Right away after that, Mac announced through Patricia that he had two important things to say. The first, not surprisingly, was that he wanted to get out of his body and be free, but he needed our help to do that. Patricia explained that the vet would arrive soon and help him to do that, and he thanked us. The second thing was much as he wanted to go, he also wanted to come back and live with us again. He said he liked being a dog and hoped he could be that again, but it was okay if it was something else. In a year or two, we were to look into the eyes of animals until we saw the one that was him again.

For James this was getting really woo-woo; he wasn’t sure what to make of it. But he could see the merciful effect Patricia was having on Mac. There was nothing Age of Aquarius about that. The dog was focused wholly on her.

Those were Mac’s message in essence. Patricia also conveyed some very personal things that came from her. After a time I started urging her to go — she refused to accept any payment from us (it was a gift, she said, but I don’t know why we deserved it), and I knew I was not her last errand of mercy that day. Twice, though, Mac asked her not to leave and she stayed. Finally I convinced her she must go, which now I regret. The little guy might have appreciated having something he could communicate with directly when the end came.

An hour after Patricia departed, another soft knock came at the door. This was Dr. Lori Gibson, from an organization aptly named Compassionate Care, which performs in-home euthanasia. At the sound of her knock, Mac wagged his tail for the last time. Did he think it was Patricia returning? Or was he welcoming his deliverer, along with the plan for releasing him from his body as it had been explained to him.

Lori was indeed compassionate; she carefully explained what was going to happen. I held Mac (who was back on his bench now) and his back legs trembled — a revealing sign that could indicate fear, but more often for him indicated anticipation. Lori explained how one shot would sedate Mac, and when we were ready, the second shot would stop his heart.

We were there at the moment I had dreaded since he was a puppy —the moment of saying goodbye. But we had already said our farewells and expressed our love through Patricia. All that was left was the actual send-off. So Lori administered the shot, and just like that, Mac disappeared. All we had was the body of handsome old dog with no spark of animation in him.

Lori wrapped up Mac’s body in a blanket. She tucked in his legs on each end, so he looked like he was running. James picked up the body and carried it into Lori’s van and she drove off. We went back indoors, stricken and distraught. Our beautiful, soulful boy was gone.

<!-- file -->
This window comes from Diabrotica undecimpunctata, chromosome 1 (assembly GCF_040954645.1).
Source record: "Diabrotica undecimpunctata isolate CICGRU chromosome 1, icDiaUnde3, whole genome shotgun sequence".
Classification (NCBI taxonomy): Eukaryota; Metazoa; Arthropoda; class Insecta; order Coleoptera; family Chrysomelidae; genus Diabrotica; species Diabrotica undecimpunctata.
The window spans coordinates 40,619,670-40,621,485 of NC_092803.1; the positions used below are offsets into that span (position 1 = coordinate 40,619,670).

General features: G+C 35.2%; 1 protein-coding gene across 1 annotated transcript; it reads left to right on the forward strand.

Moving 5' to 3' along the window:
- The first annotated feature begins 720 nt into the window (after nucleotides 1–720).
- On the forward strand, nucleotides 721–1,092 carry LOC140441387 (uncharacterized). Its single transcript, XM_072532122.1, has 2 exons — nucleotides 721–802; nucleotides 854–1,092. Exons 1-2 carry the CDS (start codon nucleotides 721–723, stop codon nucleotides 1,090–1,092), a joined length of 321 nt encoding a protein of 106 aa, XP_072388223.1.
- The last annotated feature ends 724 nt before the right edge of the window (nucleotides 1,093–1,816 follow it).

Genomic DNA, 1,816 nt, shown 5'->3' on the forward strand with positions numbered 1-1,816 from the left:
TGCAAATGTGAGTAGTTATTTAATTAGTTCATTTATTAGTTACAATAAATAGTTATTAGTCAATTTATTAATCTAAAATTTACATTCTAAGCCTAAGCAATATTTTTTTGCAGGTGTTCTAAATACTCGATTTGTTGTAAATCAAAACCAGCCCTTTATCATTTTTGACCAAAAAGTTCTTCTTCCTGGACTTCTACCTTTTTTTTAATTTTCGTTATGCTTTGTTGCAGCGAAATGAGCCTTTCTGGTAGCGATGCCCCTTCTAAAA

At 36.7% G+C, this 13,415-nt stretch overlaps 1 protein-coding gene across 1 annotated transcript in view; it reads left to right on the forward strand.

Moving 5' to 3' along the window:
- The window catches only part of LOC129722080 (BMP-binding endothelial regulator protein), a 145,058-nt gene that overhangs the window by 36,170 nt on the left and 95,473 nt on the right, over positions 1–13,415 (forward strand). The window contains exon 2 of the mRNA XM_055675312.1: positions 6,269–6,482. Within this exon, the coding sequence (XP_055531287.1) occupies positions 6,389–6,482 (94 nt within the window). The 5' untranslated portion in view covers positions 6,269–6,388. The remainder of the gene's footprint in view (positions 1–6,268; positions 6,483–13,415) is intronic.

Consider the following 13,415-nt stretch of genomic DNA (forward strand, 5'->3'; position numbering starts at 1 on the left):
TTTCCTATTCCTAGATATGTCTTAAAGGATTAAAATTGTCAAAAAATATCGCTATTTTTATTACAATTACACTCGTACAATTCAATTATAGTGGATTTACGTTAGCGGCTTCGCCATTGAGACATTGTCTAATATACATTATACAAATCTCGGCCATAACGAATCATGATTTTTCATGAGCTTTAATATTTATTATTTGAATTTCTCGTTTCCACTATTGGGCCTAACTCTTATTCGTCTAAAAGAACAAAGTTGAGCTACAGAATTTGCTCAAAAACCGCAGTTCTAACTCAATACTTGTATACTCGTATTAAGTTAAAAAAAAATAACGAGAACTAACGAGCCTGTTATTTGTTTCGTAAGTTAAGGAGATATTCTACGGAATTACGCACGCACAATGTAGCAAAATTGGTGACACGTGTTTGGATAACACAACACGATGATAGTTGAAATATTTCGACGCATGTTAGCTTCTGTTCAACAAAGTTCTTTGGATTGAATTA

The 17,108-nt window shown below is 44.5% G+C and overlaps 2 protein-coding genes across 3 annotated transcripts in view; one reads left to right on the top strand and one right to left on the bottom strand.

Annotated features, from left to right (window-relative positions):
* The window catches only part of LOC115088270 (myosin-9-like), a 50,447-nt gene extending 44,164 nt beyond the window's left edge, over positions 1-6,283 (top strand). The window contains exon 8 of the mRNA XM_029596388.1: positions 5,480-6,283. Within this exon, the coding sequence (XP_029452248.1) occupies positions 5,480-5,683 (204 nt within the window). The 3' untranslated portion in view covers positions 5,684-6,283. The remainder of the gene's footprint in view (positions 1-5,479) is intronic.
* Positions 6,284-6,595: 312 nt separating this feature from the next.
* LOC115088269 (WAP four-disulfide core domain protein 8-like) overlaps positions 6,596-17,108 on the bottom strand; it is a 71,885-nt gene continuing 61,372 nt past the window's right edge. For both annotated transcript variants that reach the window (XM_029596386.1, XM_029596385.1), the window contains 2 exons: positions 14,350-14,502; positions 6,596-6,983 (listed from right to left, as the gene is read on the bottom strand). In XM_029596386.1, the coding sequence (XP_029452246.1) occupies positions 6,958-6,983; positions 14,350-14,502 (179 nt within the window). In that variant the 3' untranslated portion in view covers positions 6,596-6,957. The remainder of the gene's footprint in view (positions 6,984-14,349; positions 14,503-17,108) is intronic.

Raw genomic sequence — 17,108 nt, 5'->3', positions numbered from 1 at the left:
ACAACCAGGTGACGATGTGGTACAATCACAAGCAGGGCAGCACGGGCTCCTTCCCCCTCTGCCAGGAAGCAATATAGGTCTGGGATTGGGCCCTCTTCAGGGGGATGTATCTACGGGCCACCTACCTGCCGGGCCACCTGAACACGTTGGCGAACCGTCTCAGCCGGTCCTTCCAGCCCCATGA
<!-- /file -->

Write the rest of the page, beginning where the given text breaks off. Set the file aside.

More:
We cried for hours, then got in the car with some food and drove out to Sauvie Island. Dark clouds fringed the foothills, and rays of sunlight burst through them at one point, the way they do in those old-timey images where the rays are meant to suggest God. We looked at each other and said “Mac.” We ate our picnic dinner near where the road ends on the island, looking at the birds skimming the water and talking about Mac.

Then we went home to face a house without him in it. Not physically in it, anyway. Ever since then I’ve been talking to him as if he were here. Don’t worry, he doesn’t talk back, but I get impressions of feeling from him, and derive great comfort from these “conversations.” You’ve seen TV shows where characters die and then their survivors keep on talking to them in subsequent episodes? Turns out that’s no metaphor.

The days since have been very, very hard. Most of our friends understand; they’ve been through this or at least have the empathy to intuit how it must feel. Some others, I am sure, think “what a lot of fuss, it was just a dog.” But I always felt Mac was not a dog at all, and was actually someone I’d known from somewhere else in the cosmos, someone who was just visiting me here on a prolonged stay.

We got to borrow him for a while, then we had to return him.

Do you remember the first season of Six Feet Under, from way back in 2002? A woman with a tear-stained face asks one of the morticians the eternal question: Why do we have to die?

His answer: To make life important.

That may not be the only answer. But it will have to do for now.

Monday, July 4, 2011

Dog gone

Now cracks a noble heart. Good-night, sweet prince;
And flights of angels sing thee to thy rest.

We always liked to refer to MacHeath, our Kerry Blue Terrier, as the Clown Prince, because his disposition was so antic. Fiercely independent, he only wanted to be touched when he was in the mood (though he was always in the mood for brushings). He let us know when he wanted to go for a walk, and to get him to eat dinner, you had to all but provide a menu and a fresh rose in a bud vase.